News wire — The Trump administration on Tuesday said it rejected a recommendation from staff scientists at the Environmental Protection Agency to tighten air quality regulations governing soot pollution, arguing the current standards are adequate to protect human health.
The decision marks a win for industries that had lobbied against a tightening of the standards, but triggered a backlash among activists who said soot remains a public health hazard and pointed to research showing it has also elevated death rates during the coronavirus outbreak.
“We believe that the current standard is protective of public health … and does not need to be changed,” EPA Administrator Andrew Wheeler said in a conference call with reporters announcing the proposal.
He said the decision followed a review of scientific research and consultations with the EPA’s independent science advisers, but acknowledged there are “still a lot of uncertainties” in the science around fine particulate matter.
At issue is the National Ambient Air Quality Standards regulation, which sets limits on the concentrations of different pollutants in the air – including soot from coal- and gas-fired power plants and vehicle tailpipes.
The EPA is required to review the standards every five years, and has tended to regularly tighten them.
The current standard set in 2012 allows for 12 millionths of a gram of fine particles per cubic meter of air. Parts of the country that exceed that standard are declared out of compliance, which sets in motion limits on new industrial development until air quality improves.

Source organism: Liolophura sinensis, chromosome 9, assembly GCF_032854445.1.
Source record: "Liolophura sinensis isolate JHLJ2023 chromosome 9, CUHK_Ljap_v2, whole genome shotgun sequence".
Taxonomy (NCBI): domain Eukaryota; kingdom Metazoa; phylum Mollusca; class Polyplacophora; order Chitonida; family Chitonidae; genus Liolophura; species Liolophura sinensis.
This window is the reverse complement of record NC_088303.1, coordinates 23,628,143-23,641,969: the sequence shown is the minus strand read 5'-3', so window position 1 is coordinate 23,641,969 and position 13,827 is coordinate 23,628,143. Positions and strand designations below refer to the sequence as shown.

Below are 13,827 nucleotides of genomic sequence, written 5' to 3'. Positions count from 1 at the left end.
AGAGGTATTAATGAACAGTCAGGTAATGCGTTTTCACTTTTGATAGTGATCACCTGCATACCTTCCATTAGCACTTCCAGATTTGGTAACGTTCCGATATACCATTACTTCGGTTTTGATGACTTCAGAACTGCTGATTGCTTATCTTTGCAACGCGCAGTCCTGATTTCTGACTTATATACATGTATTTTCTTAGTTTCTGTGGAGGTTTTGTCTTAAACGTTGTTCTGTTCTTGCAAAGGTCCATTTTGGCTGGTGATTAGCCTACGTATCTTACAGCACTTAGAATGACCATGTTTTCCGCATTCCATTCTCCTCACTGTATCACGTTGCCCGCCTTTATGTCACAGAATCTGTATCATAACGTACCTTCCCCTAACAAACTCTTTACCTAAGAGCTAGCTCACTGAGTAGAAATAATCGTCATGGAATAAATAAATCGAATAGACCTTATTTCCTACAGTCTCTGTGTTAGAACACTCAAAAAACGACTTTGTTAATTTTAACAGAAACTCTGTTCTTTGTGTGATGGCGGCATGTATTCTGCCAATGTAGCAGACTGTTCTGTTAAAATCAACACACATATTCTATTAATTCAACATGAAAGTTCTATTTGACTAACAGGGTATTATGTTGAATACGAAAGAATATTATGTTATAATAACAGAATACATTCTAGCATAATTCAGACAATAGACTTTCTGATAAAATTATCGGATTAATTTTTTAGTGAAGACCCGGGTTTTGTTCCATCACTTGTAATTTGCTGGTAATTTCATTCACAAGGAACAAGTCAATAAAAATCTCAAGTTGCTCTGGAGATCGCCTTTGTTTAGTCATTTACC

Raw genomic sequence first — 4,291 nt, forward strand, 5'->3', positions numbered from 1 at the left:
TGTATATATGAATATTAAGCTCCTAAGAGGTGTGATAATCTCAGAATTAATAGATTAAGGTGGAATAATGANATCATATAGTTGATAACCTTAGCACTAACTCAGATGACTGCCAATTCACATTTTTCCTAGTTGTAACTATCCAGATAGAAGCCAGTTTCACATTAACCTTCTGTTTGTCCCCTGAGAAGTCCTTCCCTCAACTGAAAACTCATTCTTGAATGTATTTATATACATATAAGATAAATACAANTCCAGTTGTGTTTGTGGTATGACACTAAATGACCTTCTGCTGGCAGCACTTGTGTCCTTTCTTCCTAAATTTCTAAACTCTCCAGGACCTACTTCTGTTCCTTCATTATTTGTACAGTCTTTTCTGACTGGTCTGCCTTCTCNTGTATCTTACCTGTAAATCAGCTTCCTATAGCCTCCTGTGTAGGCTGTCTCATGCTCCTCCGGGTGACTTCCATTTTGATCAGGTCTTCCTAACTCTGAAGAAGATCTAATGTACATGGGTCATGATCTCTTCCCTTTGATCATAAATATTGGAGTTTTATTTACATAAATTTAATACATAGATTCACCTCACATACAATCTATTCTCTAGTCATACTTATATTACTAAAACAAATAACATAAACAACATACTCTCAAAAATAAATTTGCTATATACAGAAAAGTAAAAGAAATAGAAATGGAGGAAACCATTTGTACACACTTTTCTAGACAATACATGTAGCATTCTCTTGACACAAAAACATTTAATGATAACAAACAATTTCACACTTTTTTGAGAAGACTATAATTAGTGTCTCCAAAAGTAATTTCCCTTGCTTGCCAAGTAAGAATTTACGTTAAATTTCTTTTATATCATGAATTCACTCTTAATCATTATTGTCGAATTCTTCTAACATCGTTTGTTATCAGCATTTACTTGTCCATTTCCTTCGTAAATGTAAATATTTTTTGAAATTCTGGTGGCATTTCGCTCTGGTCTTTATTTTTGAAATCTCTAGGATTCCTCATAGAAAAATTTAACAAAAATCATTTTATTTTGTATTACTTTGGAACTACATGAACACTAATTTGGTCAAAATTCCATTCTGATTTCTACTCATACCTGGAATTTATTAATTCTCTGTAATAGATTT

EPA staff had recommended that the standard drop to 8 millionths of a gram per cubic meter, after research showed respiratory damage could occur at current standards.
Harvard University this month also published research showing that the coronavirus causes a higher death toll among patients in parts of the country with increased levels of fine particulate pollution.
“It’s especially egregious that EPA is making this announcement in the thick of the COVID-19 pandemic – a public health crisis that evidence increasingly suggests is dangerous to people living in areas with higher air pollution levels,” said Gretchen Goldman, research director at the Union of Concerned Scientists advocacy group.
“This administration is passing up an opportunity to make the air cleaner for millions of Americans – choosing instead to do nothing. That’s indefensible,” said former EPA administrator Gina McCarthy, who is now head of the Natural Resources Defense Council.
Wheeler pointed out that the Harvard study had not been peer reviewed.
The EPA has made a number of other controversial moves in recent weeks, including finalizing a rollback of Obama-era vehicle fuel efficiency standards and announcing an easing of regulatory enforcement on companies affected by the coronavirus.
Trump has made it a priority since taking office to roll back environmental regulations he believes are an obstacle to economic development.
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